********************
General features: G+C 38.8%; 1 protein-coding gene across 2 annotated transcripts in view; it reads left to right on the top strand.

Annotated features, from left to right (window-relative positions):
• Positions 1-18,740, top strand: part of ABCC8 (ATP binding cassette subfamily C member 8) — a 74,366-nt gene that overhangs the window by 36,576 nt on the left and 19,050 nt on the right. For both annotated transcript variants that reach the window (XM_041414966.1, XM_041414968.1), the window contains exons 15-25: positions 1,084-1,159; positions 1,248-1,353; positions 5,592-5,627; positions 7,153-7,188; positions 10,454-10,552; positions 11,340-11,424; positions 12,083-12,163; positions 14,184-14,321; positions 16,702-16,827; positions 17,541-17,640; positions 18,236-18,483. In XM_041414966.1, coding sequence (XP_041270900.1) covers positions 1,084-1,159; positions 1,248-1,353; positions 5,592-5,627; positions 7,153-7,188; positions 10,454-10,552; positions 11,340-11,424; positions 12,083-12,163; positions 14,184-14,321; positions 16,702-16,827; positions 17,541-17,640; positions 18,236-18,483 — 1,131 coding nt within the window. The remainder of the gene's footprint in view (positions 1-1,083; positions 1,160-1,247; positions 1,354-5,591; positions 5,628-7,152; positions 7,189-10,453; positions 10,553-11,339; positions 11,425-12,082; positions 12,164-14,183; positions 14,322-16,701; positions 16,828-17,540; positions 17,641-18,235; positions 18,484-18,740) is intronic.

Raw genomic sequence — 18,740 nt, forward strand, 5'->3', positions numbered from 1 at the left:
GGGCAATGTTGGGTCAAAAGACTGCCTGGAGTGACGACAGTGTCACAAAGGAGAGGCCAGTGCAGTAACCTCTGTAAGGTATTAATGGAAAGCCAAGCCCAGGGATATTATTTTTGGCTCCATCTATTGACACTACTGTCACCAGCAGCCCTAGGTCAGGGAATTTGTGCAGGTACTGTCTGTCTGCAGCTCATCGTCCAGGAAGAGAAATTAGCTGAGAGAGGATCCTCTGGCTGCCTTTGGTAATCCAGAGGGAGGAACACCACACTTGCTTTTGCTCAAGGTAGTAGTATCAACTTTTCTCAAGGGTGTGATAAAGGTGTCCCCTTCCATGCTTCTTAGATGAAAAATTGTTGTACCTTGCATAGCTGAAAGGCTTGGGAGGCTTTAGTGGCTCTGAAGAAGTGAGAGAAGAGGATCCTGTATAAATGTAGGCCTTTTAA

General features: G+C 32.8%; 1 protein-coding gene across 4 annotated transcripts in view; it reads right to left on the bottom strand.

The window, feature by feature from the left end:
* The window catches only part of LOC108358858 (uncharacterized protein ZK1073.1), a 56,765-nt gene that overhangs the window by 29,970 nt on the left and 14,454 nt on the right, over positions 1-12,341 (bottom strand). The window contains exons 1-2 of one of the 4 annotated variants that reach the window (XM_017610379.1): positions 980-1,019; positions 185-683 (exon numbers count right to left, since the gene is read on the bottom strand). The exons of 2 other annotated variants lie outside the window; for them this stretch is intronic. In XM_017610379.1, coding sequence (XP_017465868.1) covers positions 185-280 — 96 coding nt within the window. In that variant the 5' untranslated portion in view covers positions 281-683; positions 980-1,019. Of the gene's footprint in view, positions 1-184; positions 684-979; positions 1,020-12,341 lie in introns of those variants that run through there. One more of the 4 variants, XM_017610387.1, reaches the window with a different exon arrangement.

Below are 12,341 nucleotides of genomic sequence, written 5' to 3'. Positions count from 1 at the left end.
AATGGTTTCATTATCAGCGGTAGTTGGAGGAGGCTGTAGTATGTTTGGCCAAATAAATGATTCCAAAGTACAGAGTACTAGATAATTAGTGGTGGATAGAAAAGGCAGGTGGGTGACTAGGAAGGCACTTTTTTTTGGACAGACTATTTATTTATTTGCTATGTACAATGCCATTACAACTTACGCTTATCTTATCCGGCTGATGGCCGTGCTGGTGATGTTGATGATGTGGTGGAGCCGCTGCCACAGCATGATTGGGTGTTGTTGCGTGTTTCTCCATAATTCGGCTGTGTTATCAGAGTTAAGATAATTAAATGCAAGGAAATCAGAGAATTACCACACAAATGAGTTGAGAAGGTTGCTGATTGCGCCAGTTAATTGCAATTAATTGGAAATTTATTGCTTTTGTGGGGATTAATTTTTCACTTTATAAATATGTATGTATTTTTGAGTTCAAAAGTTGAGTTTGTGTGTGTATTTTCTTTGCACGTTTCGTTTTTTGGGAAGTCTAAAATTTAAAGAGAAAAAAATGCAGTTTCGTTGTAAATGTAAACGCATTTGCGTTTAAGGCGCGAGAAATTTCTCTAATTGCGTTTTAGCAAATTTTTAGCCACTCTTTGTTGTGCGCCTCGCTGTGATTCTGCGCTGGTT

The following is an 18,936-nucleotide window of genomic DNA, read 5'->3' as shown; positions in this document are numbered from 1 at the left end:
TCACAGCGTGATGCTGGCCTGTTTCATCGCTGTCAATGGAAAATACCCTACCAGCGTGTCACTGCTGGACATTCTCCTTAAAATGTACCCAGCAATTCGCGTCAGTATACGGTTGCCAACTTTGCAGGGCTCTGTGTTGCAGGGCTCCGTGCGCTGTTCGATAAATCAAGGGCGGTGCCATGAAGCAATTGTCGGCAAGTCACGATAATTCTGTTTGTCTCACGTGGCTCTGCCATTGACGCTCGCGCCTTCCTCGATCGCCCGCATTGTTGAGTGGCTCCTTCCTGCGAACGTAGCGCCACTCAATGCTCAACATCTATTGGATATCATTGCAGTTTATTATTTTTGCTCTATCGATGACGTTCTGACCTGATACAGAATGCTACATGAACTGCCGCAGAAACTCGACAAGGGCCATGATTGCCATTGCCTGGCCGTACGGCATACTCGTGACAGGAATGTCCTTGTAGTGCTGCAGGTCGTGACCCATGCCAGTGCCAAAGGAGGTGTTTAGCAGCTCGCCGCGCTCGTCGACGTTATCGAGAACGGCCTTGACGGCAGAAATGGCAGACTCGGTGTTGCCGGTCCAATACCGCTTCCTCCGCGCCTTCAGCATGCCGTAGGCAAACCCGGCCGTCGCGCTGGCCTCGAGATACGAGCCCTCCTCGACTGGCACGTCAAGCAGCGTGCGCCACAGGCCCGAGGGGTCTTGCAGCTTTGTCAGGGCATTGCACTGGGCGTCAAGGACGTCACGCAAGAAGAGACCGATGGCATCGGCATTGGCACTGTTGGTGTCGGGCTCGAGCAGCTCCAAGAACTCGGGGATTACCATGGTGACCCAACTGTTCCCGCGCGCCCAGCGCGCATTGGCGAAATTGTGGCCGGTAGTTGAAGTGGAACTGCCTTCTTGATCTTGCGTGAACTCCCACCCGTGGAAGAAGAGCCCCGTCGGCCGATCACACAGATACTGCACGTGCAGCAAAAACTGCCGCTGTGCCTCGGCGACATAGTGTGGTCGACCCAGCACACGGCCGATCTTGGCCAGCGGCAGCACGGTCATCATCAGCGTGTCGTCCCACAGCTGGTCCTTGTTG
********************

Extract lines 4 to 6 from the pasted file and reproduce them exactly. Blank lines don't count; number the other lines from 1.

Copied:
Raw genomic sequence — 18,740 nt, forward strand, 5'->3', positions numbered from 1 at the left:
GGGCAATGTTGGGTCAAAAGACTGCCTGGAGTGACGACAGTGTCACAAAGGAGAGGCCAGTGCAGTAACCTCTGTAAGGTATTAATGGAAAGCCAAGCCCAGGGATATTATTTTTGGCTCCATCTATTGACACTACTGTCACCAGCAGCCCTAGGTCAGGGAATTTGTGCAGGTACTGTCTGTCTGCAGCTCATCGTCCAGGAAGAGAAATTAGCTGAGAGAGGATCCTCTGGCTGCCTTTGGTAATCCAGAGGGAGGAACACCACACTTGCTTTTGCTCAAGGTAGTAGTATCAACTTTTCTCAAGGGTGTGATAAAGGTGTCCCCTTCCATGCTTCTTAGATGAAAAATTGTTGTACCTTGCATAGCTGAAAGGCTTGGGAGGCTTTAGTGGCTCTGAAGAAGTGAGAGAAGAGGATCCTGTATAAATGTAGGCCTTTTAA

General features: G+C 32.8%; 1 protein-coding gene across 4 annotated transcripts in view; it reads right to left on the bottom strand.